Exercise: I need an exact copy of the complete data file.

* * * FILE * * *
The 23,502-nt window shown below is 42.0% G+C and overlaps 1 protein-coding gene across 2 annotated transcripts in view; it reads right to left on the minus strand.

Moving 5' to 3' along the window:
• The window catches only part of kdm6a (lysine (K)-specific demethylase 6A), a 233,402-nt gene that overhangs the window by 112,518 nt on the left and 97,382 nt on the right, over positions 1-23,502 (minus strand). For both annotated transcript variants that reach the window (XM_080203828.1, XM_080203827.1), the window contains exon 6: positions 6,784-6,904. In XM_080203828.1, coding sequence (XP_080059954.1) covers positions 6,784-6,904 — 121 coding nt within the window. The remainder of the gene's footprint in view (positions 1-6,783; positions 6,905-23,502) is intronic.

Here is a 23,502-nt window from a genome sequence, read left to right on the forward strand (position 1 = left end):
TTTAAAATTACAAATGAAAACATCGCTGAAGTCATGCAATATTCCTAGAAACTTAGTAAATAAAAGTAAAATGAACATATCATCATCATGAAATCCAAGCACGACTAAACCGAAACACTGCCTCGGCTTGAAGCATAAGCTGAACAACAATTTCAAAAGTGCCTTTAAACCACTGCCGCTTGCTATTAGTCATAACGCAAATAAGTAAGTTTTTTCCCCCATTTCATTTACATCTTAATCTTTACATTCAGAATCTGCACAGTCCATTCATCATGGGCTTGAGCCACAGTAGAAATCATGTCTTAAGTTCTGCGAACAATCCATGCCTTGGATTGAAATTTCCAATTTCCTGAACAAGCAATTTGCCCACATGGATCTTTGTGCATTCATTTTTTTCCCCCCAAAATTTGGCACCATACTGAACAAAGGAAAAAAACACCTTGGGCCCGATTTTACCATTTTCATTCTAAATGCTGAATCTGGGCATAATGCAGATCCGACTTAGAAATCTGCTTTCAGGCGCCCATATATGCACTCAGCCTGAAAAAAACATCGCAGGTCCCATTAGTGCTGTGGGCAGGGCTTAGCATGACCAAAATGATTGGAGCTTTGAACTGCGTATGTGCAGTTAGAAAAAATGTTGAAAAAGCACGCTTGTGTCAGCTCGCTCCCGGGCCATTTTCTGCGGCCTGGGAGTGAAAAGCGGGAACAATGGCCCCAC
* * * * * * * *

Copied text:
The 23,502-nt window shown below is 42.0% G+C and overlaps 1 protein-coding gene across 2 annotated transcripts in view; it reads right to left on the minus strand.

Moving 5' to 3' along the window:
• The window catches only part of kdm6a (lysine (K)-specific demethylase 6A), a 233,402-nt gene that overhangs the window by 112,518 nt on the left and 97,382 nt on the right, over positions 1-23,502 (minus strand). For both annotated transcript variants that reach the window (XM_080203828.1, XM_080203827.1), the window contains exon 6: positions 6,784-6,904. In XM_080203828.1, coding sequence (XP_080059954.1) covers positions 6,784-6,904 — 121 coding nt within the window. The remainder of the gene's footprint in view (positions 1-6,783; positions 6,905-23,502) is intronic.

Here is a 23,502-nt window from a genome sequence, read left to right on the forward strand (position 1 = left end):
TTTAAAATTACAAATGAAAACATCGCTGAAGTCATGCAATATTCCTAGAAACTTAGTAAATAAAAGTAAAATGAACATATCATCATCATGAAATCCAAGCACGACTAAACCGAAACACTGCCTCGGCTTGAAGCATAAGCTGAACAACAATTTCAAAAGTGCCTTTAAACCACTGCCGCTTGCTATTAGTCATAACGCAAATAAGTAAGTTTTTTCCCCCATTTCATTTACATCTTAATCTTTACATTCAGAATCTGCACAGTCCATTCATCATGGGCTTGAGCCACAGTAGAAATCATGTCTTAAGTTCTGCGAACAATCCATGCCTTGGATTGAAATTTCCAATTTCCTGAACAAGCAATTTGCCCACATGGATCTTTGTGCATTCATTTTTTTCCCCCCAAAATTTGGCACCATACTGAACAAAGGAAAAAAACACCTTGGGCCCGATTTTACCATTTTCATTCTAAATGCTGAATCTGGGCATAATGCAGATCCGACTTAGAAATCTGCTTTCAGGCGCCCATATATGCACTCAGCCTGAAAAAAACATCGCAGGTCCCATTAGTGCTGTGGGCAGGGCTTAGCATGACCAAAATGATTGGAGCTTTGAACTGCGTATGTGCAGTTAGAAAAAATGTTGAAAAAGCACGCTTGTGTCAGCTCGCTCCCGGGCCATTTTCTGCGGCCTGGGAGTGAAAAGCGGGAACAATGGCCCCAC